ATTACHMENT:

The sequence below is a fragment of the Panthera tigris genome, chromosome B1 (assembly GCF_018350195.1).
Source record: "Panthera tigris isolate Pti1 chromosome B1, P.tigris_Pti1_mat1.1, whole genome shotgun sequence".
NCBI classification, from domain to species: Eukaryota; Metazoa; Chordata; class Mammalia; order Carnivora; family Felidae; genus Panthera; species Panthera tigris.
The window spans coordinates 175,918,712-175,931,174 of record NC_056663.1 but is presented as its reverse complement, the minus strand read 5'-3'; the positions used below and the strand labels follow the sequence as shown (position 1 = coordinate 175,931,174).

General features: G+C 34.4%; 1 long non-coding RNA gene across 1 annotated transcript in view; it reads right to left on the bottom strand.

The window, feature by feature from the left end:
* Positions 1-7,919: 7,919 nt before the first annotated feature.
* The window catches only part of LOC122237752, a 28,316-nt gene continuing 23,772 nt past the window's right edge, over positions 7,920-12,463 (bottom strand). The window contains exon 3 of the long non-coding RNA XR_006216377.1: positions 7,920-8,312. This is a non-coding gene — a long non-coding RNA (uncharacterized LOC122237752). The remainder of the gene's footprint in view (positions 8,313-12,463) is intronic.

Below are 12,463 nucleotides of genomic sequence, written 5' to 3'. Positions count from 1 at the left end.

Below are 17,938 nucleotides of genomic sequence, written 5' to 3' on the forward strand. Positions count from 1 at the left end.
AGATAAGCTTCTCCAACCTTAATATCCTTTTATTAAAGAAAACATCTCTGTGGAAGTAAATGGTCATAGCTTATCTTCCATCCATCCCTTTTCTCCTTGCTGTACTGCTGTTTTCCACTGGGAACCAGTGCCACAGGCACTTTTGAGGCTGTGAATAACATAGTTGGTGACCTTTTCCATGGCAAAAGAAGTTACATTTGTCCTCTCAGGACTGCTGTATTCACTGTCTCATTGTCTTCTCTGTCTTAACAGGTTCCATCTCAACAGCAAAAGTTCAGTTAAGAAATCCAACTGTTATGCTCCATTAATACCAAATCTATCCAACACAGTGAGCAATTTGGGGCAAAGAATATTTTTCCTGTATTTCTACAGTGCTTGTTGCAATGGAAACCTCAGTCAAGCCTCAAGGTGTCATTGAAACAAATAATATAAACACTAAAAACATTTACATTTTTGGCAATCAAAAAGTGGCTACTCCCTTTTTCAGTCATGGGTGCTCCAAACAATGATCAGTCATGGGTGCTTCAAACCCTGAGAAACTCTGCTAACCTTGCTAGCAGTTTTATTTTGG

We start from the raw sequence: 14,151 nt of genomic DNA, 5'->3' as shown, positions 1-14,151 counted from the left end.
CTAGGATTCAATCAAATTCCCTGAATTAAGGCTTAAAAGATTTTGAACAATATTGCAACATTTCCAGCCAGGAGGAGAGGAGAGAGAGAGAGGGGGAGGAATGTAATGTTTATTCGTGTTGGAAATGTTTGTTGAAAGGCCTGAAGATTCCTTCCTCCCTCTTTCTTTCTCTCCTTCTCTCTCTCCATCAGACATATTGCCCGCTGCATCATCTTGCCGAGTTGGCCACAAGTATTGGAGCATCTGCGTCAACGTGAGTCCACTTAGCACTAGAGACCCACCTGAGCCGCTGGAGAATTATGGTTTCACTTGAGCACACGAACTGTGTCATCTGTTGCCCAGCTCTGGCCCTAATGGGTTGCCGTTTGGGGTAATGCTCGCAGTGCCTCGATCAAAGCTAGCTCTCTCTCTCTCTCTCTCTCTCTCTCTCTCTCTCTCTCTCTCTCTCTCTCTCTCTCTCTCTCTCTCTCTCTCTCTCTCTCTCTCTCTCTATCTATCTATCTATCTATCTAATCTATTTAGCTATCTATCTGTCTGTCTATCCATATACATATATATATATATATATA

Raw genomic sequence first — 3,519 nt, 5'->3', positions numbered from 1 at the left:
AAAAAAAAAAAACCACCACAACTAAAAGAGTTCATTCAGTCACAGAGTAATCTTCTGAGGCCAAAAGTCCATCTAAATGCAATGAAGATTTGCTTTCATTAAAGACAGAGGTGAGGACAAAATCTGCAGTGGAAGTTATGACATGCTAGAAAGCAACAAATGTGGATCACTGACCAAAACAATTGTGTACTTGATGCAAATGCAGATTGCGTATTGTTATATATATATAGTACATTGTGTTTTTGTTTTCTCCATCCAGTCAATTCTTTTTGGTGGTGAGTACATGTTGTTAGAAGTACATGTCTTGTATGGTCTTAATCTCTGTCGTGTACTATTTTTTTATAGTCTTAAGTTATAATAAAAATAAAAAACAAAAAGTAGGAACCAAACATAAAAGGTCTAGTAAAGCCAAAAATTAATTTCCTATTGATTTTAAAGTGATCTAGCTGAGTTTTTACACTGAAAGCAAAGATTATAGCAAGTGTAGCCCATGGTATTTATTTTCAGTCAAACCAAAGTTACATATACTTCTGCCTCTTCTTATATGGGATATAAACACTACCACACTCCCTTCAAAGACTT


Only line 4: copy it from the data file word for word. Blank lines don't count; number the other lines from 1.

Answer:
The window spans coordinates 175,918,712-175,931,174 of record NC_056663.1 but is presented as its reverse complement, the minus strand read 5'-3'; the positions used below and the strand labels follow the sequence as shown (position 1 = coordinate 175,931,174).